DETROIT – Monday marked the start of a critical week for vaccine developers as phase three human trials begin or expanded for some of the most promising vaccines.
One of those is known as the Moderna vaccine. It was developed along with the National Institutes of Health as part of “operation warp speed.”
In addition to studying safety, this phase will try and determine whether the vaccine truly protects people against the virus.
Dawn Baker was the first phase three volunteer to receive the Moderna vaccine Monday morning in Savannah, Georgia.
She’s one of 30,000 Americans expected to take part in the trial at 89 locations across the country.
Half will receive two shots of the vaccine, 28 days apart. The other half will receive two shots of a saltwater placebo.
Neither the participants or the medical staff giving the injections will know who is getting the real vaccine.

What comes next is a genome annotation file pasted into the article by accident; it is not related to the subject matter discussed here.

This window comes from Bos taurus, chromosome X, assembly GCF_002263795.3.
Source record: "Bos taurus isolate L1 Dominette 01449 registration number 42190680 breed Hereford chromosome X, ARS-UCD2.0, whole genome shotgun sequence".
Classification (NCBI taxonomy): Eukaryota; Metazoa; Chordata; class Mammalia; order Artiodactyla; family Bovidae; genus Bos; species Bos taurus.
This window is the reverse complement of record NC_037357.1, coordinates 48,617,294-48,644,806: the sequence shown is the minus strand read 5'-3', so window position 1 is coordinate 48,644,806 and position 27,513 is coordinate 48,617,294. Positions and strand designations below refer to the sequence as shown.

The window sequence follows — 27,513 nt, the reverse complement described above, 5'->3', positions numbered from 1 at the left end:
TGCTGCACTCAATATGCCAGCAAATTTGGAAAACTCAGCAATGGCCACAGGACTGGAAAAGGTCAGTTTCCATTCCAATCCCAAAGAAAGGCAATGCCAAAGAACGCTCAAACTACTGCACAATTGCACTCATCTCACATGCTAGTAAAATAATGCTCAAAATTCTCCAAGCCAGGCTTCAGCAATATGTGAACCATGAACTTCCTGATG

The Moderna vaccine is a messenger RNA vaccine.
It is essentially a template that will instruct the body to make some of those very distinctive protein spikes we see on the outside of the coronavirus.
Researchers believe those spikes will trigger the immune system to start making antibodies which would then fight the actual virus if the patient was exposed.
In the earlier trials, more than half of the participants experienced mild or moderate side effects including fatigue, chills, headache, muscle aches, and pain where the shot was given.
The number of confirmed cases of the coronavirus (COVID-19) in Michigan has risen to 78,507 as of Monday, including 6,154 deaths, state officials report.
Coronavirus in Michigan: